This comparison shouldn’t be stretched too thin; Solanas and Firestone were very different before and after the onset of mental illness. Fahs’s biography sees Solanas as an inspirational figure to the radical feminist movement, and Alice Echols, whose 1989 book Daring to Be Bad is the seminal history of that movement, called S.C.U.M. Manifesto “obligatory reading for radical feminists” upon its publication. The Manifesto—which opens, “Life in this society being, at best, an utter bore and no aspect of society being at all relevant to women, there remains to civic-minded, responsible, thrill-seeking females only to overthrow the government, eliminate the money system, institute complete automation, and destroy the male sex”—still grabs readers by the throat decades later. But the intense and abrasive Solanas was no women’s libber or movement feminist. She preferred, Fahs writes, “total outsider status.” Her case was divisive to feminists: Some saw her attack on Warhol (who Solanas believed was planning to use her work without compensating her) as a feminist act. And indeed radicals like Ti-Grace Atkinson, Roxanne Dunbar-Ortiz, and attorney Florynce Kennedy, who represented her pro bono, rallied around Solanas. But there were others who wrote her off as a lunatic who would discredit the movement. In time, Solanas alienated all of her supporters with threatening and abusive behavior.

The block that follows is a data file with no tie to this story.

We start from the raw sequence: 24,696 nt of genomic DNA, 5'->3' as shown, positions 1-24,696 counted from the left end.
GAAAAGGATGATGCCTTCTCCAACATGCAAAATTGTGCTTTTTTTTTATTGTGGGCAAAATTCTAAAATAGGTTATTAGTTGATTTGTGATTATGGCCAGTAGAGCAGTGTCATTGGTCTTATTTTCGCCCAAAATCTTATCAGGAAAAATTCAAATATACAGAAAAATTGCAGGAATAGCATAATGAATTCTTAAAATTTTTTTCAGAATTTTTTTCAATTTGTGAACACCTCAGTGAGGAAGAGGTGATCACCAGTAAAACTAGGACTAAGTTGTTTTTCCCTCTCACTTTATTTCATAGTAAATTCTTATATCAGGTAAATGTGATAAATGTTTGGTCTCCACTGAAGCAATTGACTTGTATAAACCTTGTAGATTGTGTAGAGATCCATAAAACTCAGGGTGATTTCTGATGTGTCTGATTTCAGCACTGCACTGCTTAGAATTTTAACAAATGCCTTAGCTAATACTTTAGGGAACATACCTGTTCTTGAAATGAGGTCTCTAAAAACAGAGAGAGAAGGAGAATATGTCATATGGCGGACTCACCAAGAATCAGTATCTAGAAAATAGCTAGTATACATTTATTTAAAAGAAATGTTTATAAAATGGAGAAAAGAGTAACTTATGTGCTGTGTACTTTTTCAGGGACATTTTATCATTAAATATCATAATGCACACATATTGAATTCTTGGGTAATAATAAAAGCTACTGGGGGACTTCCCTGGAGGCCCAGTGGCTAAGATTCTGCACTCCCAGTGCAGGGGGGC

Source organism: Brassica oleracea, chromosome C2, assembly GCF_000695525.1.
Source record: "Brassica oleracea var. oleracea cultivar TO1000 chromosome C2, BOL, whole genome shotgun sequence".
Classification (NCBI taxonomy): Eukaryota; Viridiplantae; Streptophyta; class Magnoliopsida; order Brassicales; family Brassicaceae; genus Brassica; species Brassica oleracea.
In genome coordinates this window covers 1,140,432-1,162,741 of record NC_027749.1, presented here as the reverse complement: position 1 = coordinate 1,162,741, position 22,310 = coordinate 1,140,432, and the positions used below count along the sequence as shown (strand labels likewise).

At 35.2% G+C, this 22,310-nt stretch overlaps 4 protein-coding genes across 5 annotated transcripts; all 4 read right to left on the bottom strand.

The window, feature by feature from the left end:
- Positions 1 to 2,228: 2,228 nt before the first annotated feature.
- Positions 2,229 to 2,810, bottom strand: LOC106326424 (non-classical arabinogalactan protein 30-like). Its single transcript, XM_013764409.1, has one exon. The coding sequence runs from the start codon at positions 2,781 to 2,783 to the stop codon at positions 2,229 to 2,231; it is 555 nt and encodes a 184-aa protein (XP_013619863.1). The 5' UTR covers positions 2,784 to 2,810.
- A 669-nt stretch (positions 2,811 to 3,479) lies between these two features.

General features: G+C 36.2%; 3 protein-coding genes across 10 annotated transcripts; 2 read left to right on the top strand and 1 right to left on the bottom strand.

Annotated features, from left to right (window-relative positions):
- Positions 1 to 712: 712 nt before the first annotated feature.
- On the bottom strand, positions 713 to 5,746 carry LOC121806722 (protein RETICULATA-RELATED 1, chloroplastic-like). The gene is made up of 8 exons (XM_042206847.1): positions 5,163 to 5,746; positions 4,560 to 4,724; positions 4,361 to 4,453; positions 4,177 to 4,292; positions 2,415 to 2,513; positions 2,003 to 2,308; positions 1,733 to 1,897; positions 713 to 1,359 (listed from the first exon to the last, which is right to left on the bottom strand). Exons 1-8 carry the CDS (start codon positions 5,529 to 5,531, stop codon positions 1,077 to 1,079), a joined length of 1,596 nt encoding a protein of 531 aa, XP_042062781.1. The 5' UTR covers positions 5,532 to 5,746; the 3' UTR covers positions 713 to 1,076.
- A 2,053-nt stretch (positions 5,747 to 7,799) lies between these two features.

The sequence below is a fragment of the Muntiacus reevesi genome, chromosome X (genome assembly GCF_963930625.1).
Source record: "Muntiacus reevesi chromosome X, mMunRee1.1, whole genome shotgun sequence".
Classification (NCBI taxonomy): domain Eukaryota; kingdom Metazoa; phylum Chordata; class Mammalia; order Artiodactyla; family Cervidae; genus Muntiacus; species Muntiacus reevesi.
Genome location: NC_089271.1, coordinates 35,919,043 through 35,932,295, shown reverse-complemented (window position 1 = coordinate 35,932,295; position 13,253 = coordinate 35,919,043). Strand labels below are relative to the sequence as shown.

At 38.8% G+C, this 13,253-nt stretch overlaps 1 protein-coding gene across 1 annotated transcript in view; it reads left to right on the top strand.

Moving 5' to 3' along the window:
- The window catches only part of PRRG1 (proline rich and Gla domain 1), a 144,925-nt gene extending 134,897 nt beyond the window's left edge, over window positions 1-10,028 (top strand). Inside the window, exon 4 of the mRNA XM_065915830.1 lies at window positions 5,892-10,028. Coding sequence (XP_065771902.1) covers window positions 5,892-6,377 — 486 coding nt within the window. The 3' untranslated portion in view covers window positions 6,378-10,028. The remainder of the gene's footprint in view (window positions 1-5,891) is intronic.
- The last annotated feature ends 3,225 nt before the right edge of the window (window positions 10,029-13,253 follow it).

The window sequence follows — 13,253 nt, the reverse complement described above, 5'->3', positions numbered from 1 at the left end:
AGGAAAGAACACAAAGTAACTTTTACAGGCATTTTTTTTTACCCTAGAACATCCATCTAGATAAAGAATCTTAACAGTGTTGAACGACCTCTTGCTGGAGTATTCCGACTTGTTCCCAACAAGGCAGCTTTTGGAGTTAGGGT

Firestone, on the other hand, was a vital builder of the radical feminist movement of the 1960s and ’70s, helping to create three organizations—New York Radical Women, Redstockings, and New York Radical Feminists—that offered a revolutionary alternative to the liberal National Organization for Women. She was also an important theorist: The Dialectic of Sex used Marxist and Freudian analysis to offer a vision of a world where “genital differences between human beings would no longer matter culturally.” S.C.U.M., for its part, argued for the elimination of the male sex using humor, satire, and sarcasm. In Airless Spaces, Firestone said of visiting Solanas, “I did not see this as a meeting with a fellow theorist”; she seemed more interested in Solanas as a fellow former mental patient.